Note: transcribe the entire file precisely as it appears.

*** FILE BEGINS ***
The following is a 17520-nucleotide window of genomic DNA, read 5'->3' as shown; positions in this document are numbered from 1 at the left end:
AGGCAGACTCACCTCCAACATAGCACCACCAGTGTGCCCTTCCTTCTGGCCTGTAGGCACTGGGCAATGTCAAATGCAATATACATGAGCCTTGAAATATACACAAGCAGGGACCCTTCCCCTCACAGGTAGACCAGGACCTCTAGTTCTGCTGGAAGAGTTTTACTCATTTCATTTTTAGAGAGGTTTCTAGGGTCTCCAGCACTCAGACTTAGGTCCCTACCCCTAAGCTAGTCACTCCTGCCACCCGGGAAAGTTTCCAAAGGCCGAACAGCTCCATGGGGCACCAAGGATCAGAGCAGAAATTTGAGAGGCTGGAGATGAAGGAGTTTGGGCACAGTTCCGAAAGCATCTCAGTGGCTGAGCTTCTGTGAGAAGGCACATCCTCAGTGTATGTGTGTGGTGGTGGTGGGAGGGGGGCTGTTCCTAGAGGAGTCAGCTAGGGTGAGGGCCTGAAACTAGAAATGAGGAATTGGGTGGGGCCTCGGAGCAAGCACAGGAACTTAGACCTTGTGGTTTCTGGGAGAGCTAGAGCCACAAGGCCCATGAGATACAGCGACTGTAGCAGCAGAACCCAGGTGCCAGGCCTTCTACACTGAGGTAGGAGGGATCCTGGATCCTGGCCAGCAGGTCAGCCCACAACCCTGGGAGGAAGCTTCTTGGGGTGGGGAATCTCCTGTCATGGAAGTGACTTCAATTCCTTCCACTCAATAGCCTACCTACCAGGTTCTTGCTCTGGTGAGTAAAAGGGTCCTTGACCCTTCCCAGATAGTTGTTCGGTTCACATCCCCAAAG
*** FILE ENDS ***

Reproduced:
The following is a 17520-nucleotide window of genomic DNA, read 5'->3' as shown; positions in this document are numbered from 1 at the left end:
AGGCAGACTCACCTCCAACATAGCACCACCAGTGTGCCCTTCCTTCTGGCCTGTAGGCACTGGGCAATGTCAAATGCAATATACATGAGCCTTGAAATATACACAAGCAGGGACCCTTCCCCTCACAGGTAGACCAGGACCTCTAGTTCTGCTGGAAGAGTTTTACTCATTTCATTTTTAGAGAGGTTTCTAGGGTCTCCAGCACTCAGACTTAGGTCCCTACCCCTAAGCTAGTCACTCCTGCCACCCGGGAAAGTTTCCAAAGGCCGAACAGCTCCATGGGGCACCAAGGATCAGAGCAGAAATTTGAGAGGCTGGAGATGAAGGAGTTTGGGCACAGTTCCGAAAGCATCTCAGTGGCTGAGCTTCTGTGAGAAGGCACATCCTCAGTGTATGTGTGTGGTGGTGGTGGGAGGGGGGCTGTTCCTAGAGGAGTCAGCTAGGGTGAGGGCCTGAAACTAGAAATGAGGAATTGGGTGGGGCCTCGGAGCAAGCACAGGAACTTAGACCTTGTGGTTTCTGGGAGAGCTAGAGCCACAAGGCCCATGAGATACAGCGACTGTAGCAGCAGAACCCAGGTGCCAGGCCTTCTACACTGAGGTAGGAGGGATCCTGGATCCTGGCCAGCAGGTCAGCCCACAACCCTGGGAGGAAGCTTCTTGGGGTGGGGAATCTCCTGTCATGGAAGTGACTTCAATTCCTTCCACTCAATAGCCTACCTACCAGGTTCTTGCTCTGGTGAGTAAAAGGGTCCTTGACCCTTCCCAGATAGTTGTTCGGTTCACATCCCCAAAG